July 3, 1996 in City

Time To Speak For Hostage Release

By The Spokesman-Review
 

For one year, she played by the rules. Kept a low profile. Said little. Worked hard at her teaching job. Hoped and prayed. But Jane Schelly is tired of the quiet. Her husband, Spokane psychologist Donald Hutchings, has been missing for a year now. It’s time to make some noise.

Schelly and Hutchings were both kidnapped a year ago on July 4 while hiking in the strife-torn province of Kashmir, a region as politically and philosophically divided as Bosnia. Schelly was released almost immediately. Her husband, and four other hostages, were not.

A group that calls itself Al-Faran killed one of the hostages and in the past year, there have been rumors that all the hostages are dead. The militant Muslim group seeks the separation of Kashmir from India, which is mostly Hindu. They have demanded the release of 15 political prisoners in exchange for the hostages.

Schelly is hopeful that her husband still lives. She is in India this week, attempting to talk to anyone who will listen - government leaders and those in contact with the rebels.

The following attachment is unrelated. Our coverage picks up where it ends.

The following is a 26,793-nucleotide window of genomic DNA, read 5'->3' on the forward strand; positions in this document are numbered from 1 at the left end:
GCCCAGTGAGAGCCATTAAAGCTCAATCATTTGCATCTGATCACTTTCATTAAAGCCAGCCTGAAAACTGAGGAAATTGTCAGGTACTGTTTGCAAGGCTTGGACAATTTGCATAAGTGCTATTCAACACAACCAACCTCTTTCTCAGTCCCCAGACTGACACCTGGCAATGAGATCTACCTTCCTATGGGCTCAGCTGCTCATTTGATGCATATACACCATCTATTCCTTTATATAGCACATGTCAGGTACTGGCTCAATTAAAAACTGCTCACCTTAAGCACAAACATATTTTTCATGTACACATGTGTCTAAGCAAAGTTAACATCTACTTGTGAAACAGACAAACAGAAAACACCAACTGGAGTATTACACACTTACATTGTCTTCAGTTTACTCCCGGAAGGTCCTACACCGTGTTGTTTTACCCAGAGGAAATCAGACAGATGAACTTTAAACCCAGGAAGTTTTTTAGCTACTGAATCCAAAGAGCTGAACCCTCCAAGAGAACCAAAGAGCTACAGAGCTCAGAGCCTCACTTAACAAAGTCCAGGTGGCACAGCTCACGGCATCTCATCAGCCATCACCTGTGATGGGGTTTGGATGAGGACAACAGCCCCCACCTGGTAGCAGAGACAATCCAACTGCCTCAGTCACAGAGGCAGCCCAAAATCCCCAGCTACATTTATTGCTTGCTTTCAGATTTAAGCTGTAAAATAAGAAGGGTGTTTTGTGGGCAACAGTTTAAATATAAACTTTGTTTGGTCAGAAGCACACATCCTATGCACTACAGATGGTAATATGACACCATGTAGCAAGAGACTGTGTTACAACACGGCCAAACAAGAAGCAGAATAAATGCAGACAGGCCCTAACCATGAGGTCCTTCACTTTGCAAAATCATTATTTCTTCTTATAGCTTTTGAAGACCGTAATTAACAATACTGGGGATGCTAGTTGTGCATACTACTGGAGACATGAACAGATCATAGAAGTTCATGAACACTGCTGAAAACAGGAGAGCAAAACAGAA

The strategy of saying little, patient that international diplomacy would work, is over. And maybe it is time for everyone to take a higher profile on this case. Congressional leaders, the state department, even the president should make some noise, too. And perhaps our intelligence network could work harder, too.

The year has been incredibly difficult for Schelly; she’s been living in limbo. But she has been buoyed by amazing support. She’s a physical education teacher at Arlington Elementary School; teachers and district administrators accommodated her schedule. Spokane Mountaineers kept her spirits high with phone calls, visits, prayers. And Monday, more than 200 friends and supporters gathered at the Lilac Bowl in Riverfront Park to send the message that Hutchings has not been forgotten.

Schelly and Hutchings are adventurers. They were hiking in an area known for unrest, an area that Westerners were urged to avoid. Now Schelly is off on another trek. This time for the life of her husband and the other hostages.

With her in India, Schelly carries the strength and the prayers of hundreds of Spokane people who are hoping this will truly be Independence Day for Don Hutchings.

, DataTimes The following fields overflowed: CREDIT = Rebecca Nappi/For the editorial board


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